• Work your exam paper back to front:

This is often what I did in science and maths exams. They tend to place the bigger mark questions at the back of the paper. When I was in school, I found the one-mark questions that teachers said where simple more difficult. Typically, the marks show how much time you should spend on a question. A one-mark question is meant to take one or two minutes to answer but I used take 20 minutes and run out of time to answer the higher mark questions. To combat this, I would just turn my exam over and start the bigger marked questions first which I used to find easier to answer. You do not need follow everyone else – Work your exam however, you find the easiest.

  • Pick out the easy questions first:

Try to pick out all the questions you can answer straight away first. If you hesitate on a question just move on to the next and come back to it. You may even find the answer pops in while you answer another question. Mark it on your extra paper and go back to it so you don’t forget.

  • Take a break if you need one:

If you find you are getting tired and need rest your eyes because the words are whizzing around. Then just take 2 min break. Just close the exam paper and sit back then go back to it. Obviously do not be like that for the whole exam but just give your eyes a rest. No one is going to take that paper away from you until they say it is the end. I used to hide my face on the desk in my arms as if I were sleeping to make it dark (in days of me not knowing I had Irlen’s). I would feel so much better and then I would continue with my exam. Don’t worry about what people will say if that’s what helps just do it.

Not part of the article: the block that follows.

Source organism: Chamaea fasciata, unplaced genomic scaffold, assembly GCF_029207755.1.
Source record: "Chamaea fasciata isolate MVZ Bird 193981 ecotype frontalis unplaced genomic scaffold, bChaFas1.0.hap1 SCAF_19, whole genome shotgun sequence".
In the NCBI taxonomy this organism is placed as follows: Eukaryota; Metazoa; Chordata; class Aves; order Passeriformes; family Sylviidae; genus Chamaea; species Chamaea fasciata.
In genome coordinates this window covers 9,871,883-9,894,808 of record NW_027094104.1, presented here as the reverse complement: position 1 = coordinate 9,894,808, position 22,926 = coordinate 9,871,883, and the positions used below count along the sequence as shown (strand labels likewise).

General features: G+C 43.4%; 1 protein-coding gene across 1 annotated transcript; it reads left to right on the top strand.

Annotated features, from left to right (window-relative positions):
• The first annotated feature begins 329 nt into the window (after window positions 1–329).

• Proof read:

I hate proof reading so much as I find it difficult. However, it is important as you will miss words and your spelling will not be amazing. Spelling and grammar will count for 10% of your final grade. You can do it while you are doing your exam. Quite often you will find you have spelt a word wrong and know you have but you can’t get the right word. Don’t waste time worrying about it just underline it and move on. When you have extra time at the end just come back to it and then try to figure it out.

These may not seem like much but these all helped me and reduced my stress. At the end of an exam I could say I tried my hardest. When I got my grades, I was proud of them no matter what they were.

Don’t let your dyslexia beat you – its time for you to be in control for once!